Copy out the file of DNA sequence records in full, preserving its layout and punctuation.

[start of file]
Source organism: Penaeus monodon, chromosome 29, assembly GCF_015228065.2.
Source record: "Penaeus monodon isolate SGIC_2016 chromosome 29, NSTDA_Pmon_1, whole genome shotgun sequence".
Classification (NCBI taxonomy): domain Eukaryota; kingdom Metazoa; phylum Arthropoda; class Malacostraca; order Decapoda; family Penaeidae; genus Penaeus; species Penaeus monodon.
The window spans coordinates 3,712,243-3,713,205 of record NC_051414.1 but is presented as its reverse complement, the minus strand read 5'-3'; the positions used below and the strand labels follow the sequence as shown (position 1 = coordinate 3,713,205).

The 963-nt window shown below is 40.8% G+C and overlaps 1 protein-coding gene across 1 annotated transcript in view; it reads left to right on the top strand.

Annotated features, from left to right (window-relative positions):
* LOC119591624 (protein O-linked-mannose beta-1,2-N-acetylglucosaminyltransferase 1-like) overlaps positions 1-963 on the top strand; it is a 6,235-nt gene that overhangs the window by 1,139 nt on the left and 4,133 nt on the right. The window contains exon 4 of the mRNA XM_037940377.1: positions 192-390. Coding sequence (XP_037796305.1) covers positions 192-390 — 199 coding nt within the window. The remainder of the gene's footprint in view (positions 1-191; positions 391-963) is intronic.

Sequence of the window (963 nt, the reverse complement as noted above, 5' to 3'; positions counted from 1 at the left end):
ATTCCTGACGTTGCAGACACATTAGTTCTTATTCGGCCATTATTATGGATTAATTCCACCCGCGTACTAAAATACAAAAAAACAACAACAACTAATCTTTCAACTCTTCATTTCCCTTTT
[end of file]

Source organism: Penaeus monodon, chromosome 29, assembly GCF_015228065.2.
Source record: "Penaeus monodon isolate SGIC_2016 chromosome 29, NSTDA_Pmon_1, whole genome shotgun sequence".
Classification (NCBI taxonomy): domain Eukaryota; kingdom Metazoa; phylum Arthropoda; class Malacostraca; order Decapoda; family Penaeidae; genus Penaeus; species Penaeus monodon.
The window spans coordinates 3,712,243-3,713,205 of record NC_051414.1 but is presented as its reverse complement, the minus strand read 5'-3'; the positions used below and the strand labels follow the sequence as shown (position 1 = coordinate 3,713,205).

The 963-nt window shown below is 40.8% G+C and overlaps 1 protein-coding gene across 1 annotated transcript in view; it reads left to right on the top strand.

Annotated features, from left to right (window-relative positions):
* LOC119591624 (protein O-linked-mannose beta-1,2-N-acetylglucosaminyltransferase 1-like) overlaps positions 1-963 on the top strand; it is a 6,235-nt gene that overhangs the window by 1,139 nt on the left and 4,133 nt on the right. The window contains exon 4 of the mRNA XM_037940377.1: positions 192-390. Coding sequence (XP_037796305.1) covers positions 192-390 — 199 coding nt within the window. The remainder of the gene's footprint in view (positions 1-191; positions 391-963) is intronic.

Sequence of the window (963 nt, the reverse complement as noted above, 5' to 3'; positions counted from 1 at the left end):
ATTCCTGACGTTGCAGACACATTAGTTCTTATTCGGCCATTATTATGGATTAATTCCACCCGCGTACTAAAATACAAAAAAACAACAACAACTAATCTTTCAACTCTTCATTTCCCTTTT